Nauset Lighthouse was originally the north tower of Chatham Twin Lights (built in 1877). It was moved to Eastham in 1923 to replace the Three Sisters Lights. By the early 1990s coastal erosion threatened the lighthouse and it was going to be dismantled. Instead, the Nauset Light Preservation Society was formed and raised the funds needed to move the light inland in 1996. Today Cape Cod's iconic Nauset Light is a private aid to navigation and is seasonally open to the public for tours.
Backstory and Context
With advances in lighthouse technology, eventually multiple lights at one location were no longer needed. So in 1923 the north tower of Chatham Twin Lights was moved to Eastham to replace the sole remaining Three Sisters light, which was in poor condition. The relocated light was known as Nauset Light and was painted with its (now iconic) red and white daymark in the early 1940s. The light was automated in 1955 when the characteristic flashing of the light was changed to alternating red and white.1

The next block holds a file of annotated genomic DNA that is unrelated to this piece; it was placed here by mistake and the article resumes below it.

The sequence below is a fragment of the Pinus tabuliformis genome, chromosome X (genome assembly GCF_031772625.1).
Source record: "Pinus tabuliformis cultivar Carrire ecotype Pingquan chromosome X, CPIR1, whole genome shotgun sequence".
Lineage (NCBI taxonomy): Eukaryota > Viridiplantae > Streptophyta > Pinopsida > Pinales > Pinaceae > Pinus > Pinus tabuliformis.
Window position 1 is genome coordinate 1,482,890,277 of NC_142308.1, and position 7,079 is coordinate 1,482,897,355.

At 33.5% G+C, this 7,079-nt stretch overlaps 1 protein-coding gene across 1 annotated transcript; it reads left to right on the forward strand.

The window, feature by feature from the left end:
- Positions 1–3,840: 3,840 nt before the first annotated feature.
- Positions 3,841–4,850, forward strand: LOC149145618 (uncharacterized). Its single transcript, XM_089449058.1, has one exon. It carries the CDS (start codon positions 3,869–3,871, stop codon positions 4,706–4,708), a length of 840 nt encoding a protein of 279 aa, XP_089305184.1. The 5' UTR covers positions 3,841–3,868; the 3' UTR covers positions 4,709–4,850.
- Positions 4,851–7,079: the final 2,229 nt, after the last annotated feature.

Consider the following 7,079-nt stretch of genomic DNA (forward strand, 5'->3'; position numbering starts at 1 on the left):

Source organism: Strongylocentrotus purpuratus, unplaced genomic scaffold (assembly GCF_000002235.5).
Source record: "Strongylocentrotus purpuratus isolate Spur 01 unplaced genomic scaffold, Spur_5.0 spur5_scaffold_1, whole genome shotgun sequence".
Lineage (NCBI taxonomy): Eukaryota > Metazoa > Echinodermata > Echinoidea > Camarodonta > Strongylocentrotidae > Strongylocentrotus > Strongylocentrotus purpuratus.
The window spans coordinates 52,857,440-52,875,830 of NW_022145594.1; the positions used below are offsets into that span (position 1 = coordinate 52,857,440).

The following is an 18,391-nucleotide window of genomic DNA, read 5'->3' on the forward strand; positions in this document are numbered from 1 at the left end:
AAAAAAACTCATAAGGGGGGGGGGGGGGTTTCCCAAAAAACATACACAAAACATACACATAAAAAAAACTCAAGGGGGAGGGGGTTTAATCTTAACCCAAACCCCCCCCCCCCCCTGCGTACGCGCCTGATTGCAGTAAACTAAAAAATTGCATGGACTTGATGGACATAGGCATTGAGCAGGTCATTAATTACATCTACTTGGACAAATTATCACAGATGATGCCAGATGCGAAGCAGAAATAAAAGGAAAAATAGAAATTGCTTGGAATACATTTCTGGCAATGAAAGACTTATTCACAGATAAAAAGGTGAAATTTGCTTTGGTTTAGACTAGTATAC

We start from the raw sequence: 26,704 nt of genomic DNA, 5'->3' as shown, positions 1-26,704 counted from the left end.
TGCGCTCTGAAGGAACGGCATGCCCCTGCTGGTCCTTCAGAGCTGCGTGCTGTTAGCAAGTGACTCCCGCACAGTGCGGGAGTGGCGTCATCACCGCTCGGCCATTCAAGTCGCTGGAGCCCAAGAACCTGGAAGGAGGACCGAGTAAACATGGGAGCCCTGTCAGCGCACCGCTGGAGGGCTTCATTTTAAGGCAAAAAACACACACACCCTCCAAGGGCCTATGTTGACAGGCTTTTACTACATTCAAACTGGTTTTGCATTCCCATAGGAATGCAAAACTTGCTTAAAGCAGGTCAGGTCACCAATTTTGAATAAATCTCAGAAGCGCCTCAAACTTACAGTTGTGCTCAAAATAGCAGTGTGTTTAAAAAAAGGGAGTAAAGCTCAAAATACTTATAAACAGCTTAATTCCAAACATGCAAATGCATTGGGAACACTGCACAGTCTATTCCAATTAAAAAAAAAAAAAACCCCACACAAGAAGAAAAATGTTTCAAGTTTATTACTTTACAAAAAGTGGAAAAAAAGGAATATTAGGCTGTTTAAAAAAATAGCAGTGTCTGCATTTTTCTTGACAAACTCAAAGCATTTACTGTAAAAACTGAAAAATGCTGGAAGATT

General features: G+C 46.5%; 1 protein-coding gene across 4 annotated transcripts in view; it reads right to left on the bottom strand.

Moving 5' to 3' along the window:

This light served as a beacon to mariners for the next 70 years, but by 1993 coastal erosion threatened the lighthouse and the Coast Guard planned to dismantle it. At this time the Nauset Light Preservation Society was formed to save the light by raising the funds needed to move it further inland. This was accomplished in 1996 when Nauset Light was moved to its current location. The lighthouse became a private aid to navigation, maintained and operated by the Nauset Light Preservation Society.2
Nauset Light has also become an iconic symbol for Cape Cod. It is prominently featured on the Massachusetts' Cape and Islands special license plates and is a prominent part of the logo for Cape Cod Potato Chips. Nauset Light was listed on the National Register of Historic Places in 1987.
2. D'Entremont, Jeremy. History of Nauset Light and the Three Sisters, Eastham, Massachusetts. http://www.newenglandlighthouses.net/nauset-light-history.html